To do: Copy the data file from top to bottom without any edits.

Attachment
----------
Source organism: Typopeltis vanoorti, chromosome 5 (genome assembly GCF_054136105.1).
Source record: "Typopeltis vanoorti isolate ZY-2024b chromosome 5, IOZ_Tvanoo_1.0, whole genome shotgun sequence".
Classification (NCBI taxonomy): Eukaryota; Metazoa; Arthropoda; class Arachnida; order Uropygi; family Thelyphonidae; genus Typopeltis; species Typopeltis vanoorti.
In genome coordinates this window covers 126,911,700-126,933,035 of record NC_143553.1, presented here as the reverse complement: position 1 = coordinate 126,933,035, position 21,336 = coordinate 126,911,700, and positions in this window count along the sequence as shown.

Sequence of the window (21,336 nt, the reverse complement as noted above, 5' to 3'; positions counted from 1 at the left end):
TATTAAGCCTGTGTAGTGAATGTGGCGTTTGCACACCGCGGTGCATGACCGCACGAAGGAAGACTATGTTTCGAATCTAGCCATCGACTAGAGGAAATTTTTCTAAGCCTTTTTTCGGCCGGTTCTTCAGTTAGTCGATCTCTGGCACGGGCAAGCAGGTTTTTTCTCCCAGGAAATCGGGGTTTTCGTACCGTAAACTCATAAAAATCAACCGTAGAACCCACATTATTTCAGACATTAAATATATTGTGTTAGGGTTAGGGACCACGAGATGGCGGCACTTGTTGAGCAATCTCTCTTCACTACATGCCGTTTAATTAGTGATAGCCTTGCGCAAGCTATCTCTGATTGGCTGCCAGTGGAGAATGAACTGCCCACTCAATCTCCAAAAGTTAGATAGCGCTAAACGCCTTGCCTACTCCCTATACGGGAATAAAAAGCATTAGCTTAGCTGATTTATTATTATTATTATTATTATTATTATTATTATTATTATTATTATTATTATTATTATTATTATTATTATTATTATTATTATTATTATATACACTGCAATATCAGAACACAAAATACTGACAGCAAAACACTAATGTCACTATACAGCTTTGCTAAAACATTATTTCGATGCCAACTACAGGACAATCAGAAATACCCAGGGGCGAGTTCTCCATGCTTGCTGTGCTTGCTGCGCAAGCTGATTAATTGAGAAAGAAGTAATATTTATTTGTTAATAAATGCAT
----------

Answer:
Source organism: Typopeltis vanoorti, chromosome 5 (genome assembly GCF_054136105.1).
Source record: "Typopeltis vanoorti isolate ZY-2024b chromosome 5, IOZ_Tvanoo_1.0, whole genome shotgun sequence".
Classification (NCBI taxonomy): Eukaryota; Metazoa; Arthropoda; class Arachnida; order Uropygi; family Thelyphonidae; genus Typopeltis; species Typopeltis vanoorti.
In genome coordinates this window covers 126,911,700-126,933,035 of record NC_143553.1, presented here as the reverse complement: position 1 = coordinate 126,933,035, position 21,336 = coordinate 126,911,700, and positions in this window count along the sequence as shown.

Sequence of the window (21,336 nt, the reverse complement as noted above, 5' to 3'; positions counted from 1 at the left end):
TATTAAGCCTGTGTAGTGAATGTGGCGTTTGCACACCGCGGTGCATGACCGCACGAAGGAAGACTATGTTTCGAATCTAGCCATCGACTAGAGGAAATTTTTCTAAGCCTTTTTTCGGCCGGTTCTTCAGTTAGTCGATCTCTGGCACGGGCAAGCAGGTTTTTTCTCCCAGGAAATCGGGGTTTTCGTACCGTAAACTCATAAAAATCAACCGTAGAACCCACATTATTTCAGACATTAAATATATTGTGTTAGGGTTAGGGACCACGAGATGGCGGCACTTGTTGAGCAATCTCTCTTCACTACATGCCGTTTAATTAGTGATAGCCTTGCGCAAGCTATCTCTGATTGGCTGCCAGTGGAGAATGAACTGCCCACTCAATCTCCAAAAGTTAGATAGCGCTAAACGCCTTGCCTACTCCCTATACGGGAATAAAAAGCATTAGCTTAGCTGATTTATTATTATTATTATTATTATTATTATTATTATTATTATTATTATTATTATTATTATTATTATTATTATTATTATTATTATTATTATATACACTGCAATATCAGAACACAAAATACTGACAGCAAAACACTAATGTCACTATACAGCTTTGCTAAAACATTATTTCGATGCCAACTACAGGACAATCAGAAATACCCAGGGGCGAGTTCTCCATGCTTGCTGTGCTTGCTGCGCAAGCTGATTAATTGAGAAAGAAGTAATATTTATTTGTTAATAAATGCAT